Service Criteria

Who we support. How we support.

Services and Projects

Who we support. How we support.

We try to work with everyone that comes to us for help managing a difficult relationship with themselves or another person.

There may be instances where an individual’s needs can be better met by another service or another organisation.

You can find the referral criteria for each of our service areas below.

Please note: this page is under construction and the referral criteria for service areas not listed will be available soon.

We generally work with children and young people aged 5 to 18.

We also work with young people up to age 25 if they have an ECHP or are “looked after” by a local authority.

Unfortunately, we cannot offer help to children and young people in a current mental health crisis that would require emergency support, assistance and care to prevent an acute and immediate risk to their life.

We offer short-term counselling services utilising whatever approach is best suited to a young person’s needs.

We work at the Getting Advice and Getting Help Levels of THRIVE, in between universal services and Specialist CAMHS services.

We follow a needs-based approach based on what is driving the young person’s difficulties. We provide access the right evidenced-based approach at the right time.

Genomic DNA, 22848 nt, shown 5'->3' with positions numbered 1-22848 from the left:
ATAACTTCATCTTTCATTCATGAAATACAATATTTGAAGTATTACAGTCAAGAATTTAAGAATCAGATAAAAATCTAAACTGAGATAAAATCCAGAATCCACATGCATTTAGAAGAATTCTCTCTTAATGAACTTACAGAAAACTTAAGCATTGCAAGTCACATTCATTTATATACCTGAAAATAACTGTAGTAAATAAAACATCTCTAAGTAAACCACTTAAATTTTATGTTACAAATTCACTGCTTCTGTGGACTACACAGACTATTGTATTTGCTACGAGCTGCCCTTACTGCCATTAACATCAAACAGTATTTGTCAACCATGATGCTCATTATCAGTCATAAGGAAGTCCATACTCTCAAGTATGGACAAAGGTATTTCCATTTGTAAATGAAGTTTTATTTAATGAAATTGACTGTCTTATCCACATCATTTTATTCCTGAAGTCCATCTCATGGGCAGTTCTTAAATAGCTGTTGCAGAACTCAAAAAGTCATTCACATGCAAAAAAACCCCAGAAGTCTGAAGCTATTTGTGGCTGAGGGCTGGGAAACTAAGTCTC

We offer a blended service delivery of face-to-face and virtual support.

If a child or young person is having difficulties with:

  • Anxiety, low mood, anger, stress and difficulty managing overwhelming emotions
  • Extended difficulties adapting to changes in life circumstances (e.g. managing transition, parental separation, bereavement)
  • Difficulty relating to or maintaining communication with others
  • Conflict at home including witnessed and or experienced domestic abuse
  • Issues with parent, sibling, peers, partner or teacher relationships
  • School based worries (e.g. exam stress, academic pressure)
  • The emotional impact of bullying if it has been addressed
  • Issues relating to gender identity or sexuality
  • Self-injury where the risk is managed

If a child or young person is:

  • Unwilling to engage or does not give consent for counselling  
  • Unsuitable for short-term intervention due to complexities in presentation
  • Exhibiting self-harm and suicidal ideation, if the risk is unmanaged and the person cannot suitably be placed on a waiting list
  • Currently accessing or on a waiting list for other psychological or counselling interventions, if these interventions better suit their need
  • Presenting lower-level emerging needs and could be supported by universal services
  • Exhibiting substance misuse as their primary presenting difficulty 
  • Exhibiting an eating disorder, if this is the primary presenting difficulty 
  • In need of an assessment for ADHD or autism and this is the primary reason for their referral 
  • Presenting with complex and enduring sexually harmful behaviour
  • In need of gender identity support from specialist services 

About Us

A leading relationships charity with a 40-year history.